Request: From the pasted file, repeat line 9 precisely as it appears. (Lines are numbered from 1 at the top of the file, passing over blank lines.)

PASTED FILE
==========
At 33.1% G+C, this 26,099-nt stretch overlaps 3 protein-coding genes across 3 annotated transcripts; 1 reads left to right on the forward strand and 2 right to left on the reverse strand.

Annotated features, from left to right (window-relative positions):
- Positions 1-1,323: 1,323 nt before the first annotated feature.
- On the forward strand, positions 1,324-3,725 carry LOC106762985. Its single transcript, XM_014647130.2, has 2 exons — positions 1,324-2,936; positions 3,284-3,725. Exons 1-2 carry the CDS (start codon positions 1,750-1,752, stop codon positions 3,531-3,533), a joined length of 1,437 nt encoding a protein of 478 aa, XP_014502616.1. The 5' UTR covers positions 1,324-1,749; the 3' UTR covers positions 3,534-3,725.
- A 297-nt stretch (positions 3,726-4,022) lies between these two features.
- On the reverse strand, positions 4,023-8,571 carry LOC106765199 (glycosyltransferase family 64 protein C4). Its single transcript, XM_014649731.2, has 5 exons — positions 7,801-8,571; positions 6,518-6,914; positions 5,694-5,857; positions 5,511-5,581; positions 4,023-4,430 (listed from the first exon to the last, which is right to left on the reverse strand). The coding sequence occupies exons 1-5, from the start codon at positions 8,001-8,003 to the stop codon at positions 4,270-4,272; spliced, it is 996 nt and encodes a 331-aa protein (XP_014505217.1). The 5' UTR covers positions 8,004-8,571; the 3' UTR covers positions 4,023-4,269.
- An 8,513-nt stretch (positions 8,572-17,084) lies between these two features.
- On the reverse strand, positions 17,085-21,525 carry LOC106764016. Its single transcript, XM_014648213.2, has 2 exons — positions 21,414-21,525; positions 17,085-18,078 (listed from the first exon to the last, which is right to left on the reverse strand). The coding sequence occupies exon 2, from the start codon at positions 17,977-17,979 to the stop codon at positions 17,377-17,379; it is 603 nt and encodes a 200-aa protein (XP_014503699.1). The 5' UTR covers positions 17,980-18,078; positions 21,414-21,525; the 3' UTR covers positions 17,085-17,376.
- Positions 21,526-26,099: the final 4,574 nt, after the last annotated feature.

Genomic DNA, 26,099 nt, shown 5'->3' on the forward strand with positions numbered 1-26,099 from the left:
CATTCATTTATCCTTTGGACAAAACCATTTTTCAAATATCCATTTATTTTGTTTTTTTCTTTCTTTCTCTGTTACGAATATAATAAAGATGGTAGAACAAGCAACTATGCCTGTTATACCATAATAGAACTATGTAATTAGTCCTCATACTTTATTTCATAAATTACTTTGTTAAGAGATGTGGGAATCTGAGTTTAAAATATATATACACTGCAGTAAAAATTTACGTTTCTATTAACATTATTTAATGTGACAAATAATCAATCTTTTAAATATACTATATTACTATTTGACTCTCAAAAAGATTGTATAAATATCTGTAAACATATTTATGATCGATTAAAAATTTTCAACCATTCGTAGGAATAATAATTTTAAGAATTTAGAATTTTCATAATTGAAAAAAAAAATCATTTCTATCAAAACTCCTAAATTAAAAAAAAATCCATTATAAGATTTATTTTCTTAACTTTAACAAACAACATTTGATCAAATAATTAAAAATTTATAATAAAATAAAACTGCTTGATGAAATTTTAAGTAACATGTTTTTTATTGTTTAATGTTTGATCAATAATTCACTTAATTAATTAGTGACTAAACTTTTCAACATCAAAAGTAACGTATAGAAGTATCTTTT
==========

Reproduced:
- Positions 21,526-26,099: the final 4,574 nt, after the last annotated feature.